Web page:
As it happens, CBIC will pave over the Ennore wetlands in the city’s north and run right through the groundwater-rich agrarian sprawl of the Araniyar-Kosasthalaiyar Basin in Thiruvallur district. It will also degrade the infrastructures of natural water and replace them with dystopian industrial waste-scapes.
Killing a river
A UN report, by the Intergovernmental Science Policy Platform on Biodiversity and Ecosystem Services, warned when it was released in May 2019 that depletion of biodiversity and water resources and degradation of marine and terrestrial habitats have brought the planet to the brink of ecological collapse.
Humanity is left with no wiggle room. Any intervention – whether in the name of development, poverty alleviation or national security – will hasten our rendezvous with doomsday unless it is designed to improve our natural environment. All future interventions must meaningfully increase the availability of natural surface and ground water, enhance biodiversity, enrich local economies and fortify the land’s ability to withstand the horrible, and inevitable, climate shocks.
The disease of viewing water in isolation as a single-dimensional resource, and its availability or scarcity as a solution or problem, has a short history. From around 500 CE up until the British crown sank its teeth into the Tamil countryside, the region’s early settlers had carved out more than 6,000 ponds and elegantly engineered the irrigation tanks we call the ery. Born in a rain-dependent agrarian culture, these multi-use waterbodies were designed to enhance biodiversity and increase availability of natural water.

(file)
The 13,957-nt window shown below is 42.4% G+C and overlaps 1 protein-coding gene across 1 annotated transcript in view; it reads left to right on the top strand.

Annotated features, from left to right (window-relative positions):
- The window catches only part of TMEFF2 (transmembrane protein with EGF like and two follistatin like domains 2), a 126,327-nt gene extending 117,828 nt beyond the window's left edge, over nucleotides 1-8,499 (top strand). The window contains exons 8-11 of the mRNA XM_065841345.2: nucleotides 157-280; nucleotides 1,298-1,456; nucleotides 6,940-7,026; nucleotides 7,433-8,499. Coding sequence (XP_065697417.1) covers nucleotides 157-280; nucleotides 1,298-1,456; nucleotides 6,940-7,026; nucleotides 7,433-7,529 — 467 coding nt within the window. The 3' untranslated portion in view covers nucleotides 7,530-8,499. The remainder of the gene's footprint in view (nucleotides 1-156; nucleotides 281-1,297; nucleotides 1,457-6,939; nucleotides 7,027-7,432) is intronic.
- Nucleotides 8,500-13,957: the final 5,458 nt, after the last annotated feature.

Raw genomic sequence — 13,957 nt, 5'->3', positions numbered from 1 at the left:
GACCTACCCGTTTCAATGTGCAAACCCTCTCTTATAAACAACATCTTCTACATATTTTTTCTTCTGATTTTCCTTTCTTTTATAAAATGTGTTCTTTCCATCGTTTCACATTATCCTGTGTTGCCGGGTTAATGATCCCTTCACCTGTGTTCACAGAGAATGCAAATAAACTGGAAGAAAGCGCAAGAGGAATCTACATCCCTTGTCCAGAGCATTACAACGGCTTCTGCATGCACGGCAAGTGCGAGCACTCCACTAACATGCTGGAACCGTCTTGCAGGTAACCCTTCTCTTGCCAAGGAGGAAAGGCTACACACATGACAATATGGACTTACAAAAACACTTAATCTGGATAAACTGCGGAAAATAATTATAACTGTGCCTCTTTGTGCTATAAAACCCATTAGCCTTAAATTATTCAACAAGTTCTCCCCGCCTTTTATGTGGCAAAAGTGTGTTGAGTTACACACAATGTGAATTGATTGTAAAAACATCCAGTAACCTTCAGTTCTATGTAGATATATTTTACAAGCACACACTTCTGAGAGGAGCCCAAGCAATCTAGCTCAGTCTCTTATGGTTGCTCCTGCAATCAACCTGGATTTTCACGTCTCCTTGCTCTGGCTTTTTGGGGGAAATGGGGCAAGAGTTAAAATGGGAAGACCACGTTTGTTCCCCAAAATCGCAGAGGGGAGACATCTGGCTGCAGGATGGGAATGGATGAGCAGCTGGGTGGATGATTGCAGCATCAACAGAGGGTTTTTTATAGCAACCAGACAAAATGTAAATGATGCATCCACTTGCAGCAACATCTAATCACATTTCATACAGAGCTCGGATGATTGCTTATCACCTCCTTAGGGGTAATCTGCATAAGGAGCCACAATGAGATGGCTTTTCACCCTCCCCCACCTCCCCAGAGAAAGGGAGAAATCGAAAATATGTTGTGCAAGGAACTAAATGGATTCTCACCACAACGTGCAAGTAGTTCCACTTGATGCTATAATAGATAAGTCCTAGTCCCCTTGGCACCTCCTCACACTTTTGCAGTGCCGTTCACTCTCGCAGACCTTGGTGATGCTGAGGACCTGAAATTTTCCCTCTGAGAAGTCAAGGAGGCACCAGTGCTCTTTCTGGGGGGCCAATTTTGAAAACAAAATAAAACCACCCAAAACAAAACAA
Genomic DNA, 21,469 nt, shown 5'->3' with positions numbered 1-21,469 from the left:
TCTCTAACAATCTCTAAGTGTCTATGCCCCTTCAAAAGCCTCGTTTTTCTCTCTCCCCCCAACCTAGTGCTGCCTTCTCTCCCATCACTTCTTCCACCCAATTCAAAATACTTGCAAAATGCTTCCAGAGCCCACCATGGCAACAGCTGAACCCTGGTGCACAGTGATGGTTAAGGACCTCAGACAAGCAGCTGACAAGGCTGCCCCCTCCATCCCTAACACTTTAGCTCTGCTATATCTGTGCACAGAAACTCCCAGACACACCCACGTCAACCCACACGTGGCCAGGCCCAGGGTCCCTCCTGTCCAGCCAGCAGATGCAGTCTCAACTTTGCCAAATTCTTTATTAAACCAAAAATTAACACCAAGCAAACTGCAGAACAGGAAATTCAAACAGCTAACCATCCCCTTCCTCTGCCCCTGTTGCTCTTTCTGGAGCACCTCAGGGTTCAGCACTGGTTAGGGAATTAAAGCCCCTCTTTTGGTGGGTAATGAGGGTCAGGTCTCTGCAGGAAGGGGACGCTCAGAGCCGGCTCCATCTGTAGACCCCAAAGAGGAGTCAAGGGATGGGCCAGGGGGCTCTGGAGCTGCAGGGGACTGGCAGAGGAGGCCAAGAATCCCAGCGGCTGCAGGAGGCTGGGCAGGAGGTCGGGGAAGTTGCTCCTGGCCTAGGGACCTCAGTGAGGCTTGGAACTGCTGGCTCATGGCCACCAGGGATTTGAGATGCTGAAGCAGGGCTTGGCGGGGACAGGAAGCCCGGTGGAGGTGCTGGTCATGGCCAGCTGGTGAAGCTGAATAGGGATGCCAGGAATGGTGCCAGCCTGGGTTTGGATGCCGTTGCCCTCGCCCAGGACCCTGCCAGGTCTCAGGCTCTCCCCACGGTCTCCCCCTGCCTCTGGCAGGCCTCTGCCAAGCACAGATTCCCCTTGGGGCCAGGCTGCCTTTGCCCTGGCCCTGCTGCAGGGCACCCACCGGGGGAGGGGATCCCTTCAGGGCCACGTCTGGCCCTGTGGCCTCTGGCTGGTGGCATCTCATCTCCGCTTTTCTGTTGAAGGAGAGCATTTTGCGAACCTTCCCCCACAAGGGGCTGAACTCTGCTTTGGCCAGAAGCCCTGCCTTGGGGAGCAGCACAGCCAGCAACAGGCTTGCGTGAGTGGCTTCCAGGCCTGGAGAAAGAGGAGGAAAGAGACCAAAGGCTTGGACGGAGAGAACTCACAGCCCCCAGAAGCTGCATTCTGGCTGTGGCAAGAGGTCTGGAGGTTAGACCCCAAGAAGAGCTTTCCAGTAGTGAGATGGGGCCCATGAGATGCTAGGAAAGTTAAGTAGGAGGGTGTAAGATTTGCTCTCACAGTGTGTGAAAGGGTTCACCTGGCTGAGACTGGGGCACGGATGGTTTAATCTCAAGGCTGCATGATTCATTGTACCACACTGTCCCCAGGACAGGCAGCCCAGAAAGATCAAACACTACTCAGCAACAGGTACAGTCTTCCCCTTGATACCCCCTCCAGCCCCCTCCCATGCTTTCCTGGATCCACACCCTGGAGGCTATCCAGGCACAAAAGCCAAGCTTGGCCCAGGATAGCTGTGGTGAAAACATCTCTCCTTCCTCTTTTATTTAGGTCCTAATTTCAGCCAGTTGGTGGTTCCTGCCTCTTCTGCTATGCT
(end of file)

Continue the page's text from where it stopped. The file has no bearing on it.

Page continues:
The palmyra-fringed tank bunds were a microhabitat for plants and animals. The wetland was the basis for multiple economies and cultures. Potters, fishers, hunters, farmers, weavers, toddy tappers, reed-workers and gatherers found succour in these wetland complexes. Irrigation channels and canals linking streams or rivers to engineered wetlands were seldom lined, allowing life to thrive and water to percolate and reappear as springs and streams further downstream. Water was more than just H2O.
Modernity changed that. Civil engineers replaced artisanal engineers who had been educated by their local cultures, ecologies and geographies.
In 1941, the then mayor S. Satyamurti deftly negotiated the construction of a massive drinking water reservoir in Poondi, 50 km from Chennai. In 1942, the government built a dam at a fork in the Kosasthalaiyar River, at the point where the Cooum river split off as a distributary. The entire flow of the Kosasthalaiyar was diverted to Poondi and from there to Chennai.
Between 1941 and 1951, Chennai’s population increased to 1.4 million with a decadal growth of 82% – but this came at a cost.
The Cooum now runs dry for the first 40 km of its course. The river bed here resembles a healthy scrub jungle replete with stands of tall, slow-growing palmyra. The flow begins at Thiruverkadu, where the Cooum enters Chennai city. Hereon it is a river of sewage. “The Cooum did not die; it was killed,” says Venkatesh Ramakrishnan, amateur historian and chronicler of Chennai’s heritage.
If Chennai wishes to have a future, it must shrink in size and population. That must be done not by forcing people out. Instead, the government should create land-friendly economic opportunities for people willing to migrate out to Tamil Nadu’s vast hinterland. It is futile to try and engineer one’s way out of ecological collapse. Local landscapes must be healed. Water must be harvested where it falls.
Chennai’s defining element is water: the seas, the rains and the rainlessness. Our problem is not merely about demand and supply of water but a broken relationship with water and land. Unless Chennai repairs its relationship with nature, the city is doomed to drown in a watery grave or turn into a waterless desert.
Nityanand Jayaraman is a Chennai-based writer and social activist.